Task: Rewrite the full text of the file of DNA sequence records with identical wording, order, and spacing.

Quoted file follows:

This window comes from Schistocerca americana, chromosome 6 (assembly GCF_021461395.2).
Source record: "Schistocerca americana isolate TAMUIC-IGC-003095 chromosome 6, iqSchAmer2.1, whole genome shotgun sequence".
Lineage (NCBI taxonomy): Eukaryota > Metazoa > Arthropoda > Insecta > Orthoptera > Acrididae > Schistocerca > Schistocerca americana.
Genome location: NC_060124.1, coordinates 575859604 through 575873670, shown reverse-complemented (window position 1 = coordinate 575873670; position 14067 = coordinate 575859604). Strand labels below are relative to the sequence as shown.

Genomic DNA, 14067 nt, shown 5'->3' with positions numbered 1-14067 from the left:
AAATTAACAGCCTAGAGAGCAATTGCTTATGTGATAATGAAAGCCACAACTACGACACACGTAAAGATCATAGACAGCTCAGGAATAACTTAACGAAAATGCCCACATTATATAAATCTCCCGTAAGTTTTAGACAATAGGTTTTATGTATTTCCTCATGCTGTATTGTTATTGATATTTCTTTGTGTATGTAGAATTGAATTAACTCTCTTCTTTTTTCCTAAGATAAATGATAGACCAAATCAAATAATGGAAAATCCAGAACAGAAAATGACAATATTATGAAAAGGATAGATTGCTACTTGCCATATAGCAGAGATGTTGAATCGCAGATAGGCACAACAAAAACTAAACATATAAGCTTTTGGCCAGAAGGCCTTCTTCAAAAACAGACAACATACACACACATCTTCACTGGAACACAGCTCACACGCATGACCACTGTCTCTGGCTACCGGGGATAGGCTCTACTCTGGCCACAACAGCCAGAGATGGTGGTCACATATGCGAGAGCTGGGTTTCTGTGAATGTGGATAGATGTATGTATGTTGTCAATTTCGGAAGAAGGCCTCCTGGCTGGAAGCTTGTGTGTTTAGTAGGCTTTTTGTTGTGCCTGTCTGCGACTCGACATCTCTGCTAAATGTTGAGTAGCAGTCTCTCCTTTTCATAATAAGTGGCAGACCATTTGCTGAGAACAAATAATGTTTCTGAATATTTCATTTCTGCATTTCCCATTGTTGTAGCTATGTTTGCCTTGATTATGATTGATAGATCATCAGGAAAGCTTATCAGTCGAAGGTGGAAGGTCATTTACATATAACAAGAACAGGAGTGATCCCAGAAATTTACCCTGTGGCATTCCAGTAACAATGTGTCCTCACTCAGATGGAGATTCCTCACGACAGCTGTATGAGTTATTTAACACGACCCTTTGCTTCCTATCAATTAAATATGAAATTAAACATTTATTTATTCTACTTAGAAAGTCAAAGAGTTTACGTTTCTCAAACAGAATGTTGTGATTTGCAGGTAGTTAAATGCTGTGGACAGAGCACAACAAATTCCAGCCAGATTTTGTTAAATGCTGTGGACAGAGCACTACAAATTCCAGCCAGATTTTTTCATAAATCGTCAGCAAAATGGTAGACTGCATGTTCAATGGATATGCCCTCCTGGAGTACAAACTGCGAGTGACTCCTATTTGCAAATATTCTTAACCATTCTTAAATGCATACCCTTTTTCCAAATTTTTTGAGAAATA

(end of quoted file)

This window comes from Schistocerca americana, chromosome 6 (assembly GCF_021461395.2).
Source record: "Schistocerca americana isolate TAMUIC-IGC-003095 chromosome 6, iqSchAmer2.1, whole genome shotgun sequence".
Lineage (NCBI taxonomy): Eukaryota > Metazoa > Arthropoda > Insecta > Orthoptera > Acrididae > Schistocerca > Schistocerca americana.
Genome location: NC_060124.1, coordinates 575859604 through 575873670, shown reverse-complemented (window position 1 = coordinate 575873670; position 14067 = coordinate 575859604). Strand labels below are relative to the sequence as shown.

Genomic DNA, 14067 nt, shown 5'->3' with positions numbered 1-14067 from the left:
AAATTAACAGCCTAGAGAGCAATTGCTTATGTGATAATGAAAGCCACAACTACGACACACGTAAAGATCATAGACAGCTCAGGAATAACTTAACGAAAATGCCCACATTATATAAATCTCCCGTAAGTTTTAGACAATAGGTTTTATGTATTTCCTCATGCTGTATTGTTATTGATATTTCTTTGTGTATGTAGAATTGAATTAACTCTCTTCTTTTTTCCTAAGATAAATGATAGACCAAATCAAATAATGGAAAATCCAGAACAGAAAATGACAATATTATGAAAAGGATAGATTGCTACTTGCCATATAGCAGAGATGTTGAATCGCAGATAGGCACAACAAAAACTAAACATATAAGCTTTTGGCCAGAAGGCCTTCTTCAAAAACAGACAACATACACACACATCTTCACTGGAACACAGCTCACACGCATGACCACTGTCTCTGGCTACCGGGGATAGGCTCTACTCTGGCCACAACAGCCAGAGATGGTGGTCACATATGCGAGAGCTGGGTTTCTGTGAATGTGGATAGATGTATGTATGTTGTCAATTTCGGAAGAAGGCCTCCTGGCTGGAAGCTTGTGTGTTTAGTAGGCTTTTTGTTGTGCCTGTCTGCGACTCGACATCTCTGCTAAATGTTGAGTAGCAGTCTCTCCTTTTCATAATAAGTGGCAGACCATTTGCTGAGAACAAATAATGTTTCTGAATATTTCATTTCTGCATTTCCCATTGTTGTAGCTATGTTTGCCTTGATTATGATTGATAGATCATCAGGAAAGCTTATCAGTCGAAGGTGGAAGGTCATTTACATATAACAAGAACAGGAGTGATCCCAGAAATTTACCCTGTGGCATTCCAGTAACAATGTGTCCTCACTCAGATGGAGATTCCTCACGACAGCTGTATGAGTTATTTAACACGACCCTTTGCTTCCTATCAATTAAATATGAAATTAAACATTTATTTATTCTACTTAGAAAGTCAAAGAGTTTACGTTTCTCAAACAGAATGTTGTGATTTGCAGGTAGTTAAATGCTGTGGACAGAGCACAACAAATTCCAGCCAGATTTTGTTAAATGCTGTGGACAGAGCACTACAAATTCCAGCCAGATTTTTTCATAAATCGTCAGCAAAATGGTAGACTGCATGTTCAATGGATATGCCCTCCTGGAGTACAAACTGCGAGTGACTCCTATTTGCAAATATTCTTAACCATTCTTAAATGCATACCCTTTTTCCAAATTTTTTGAGAAATA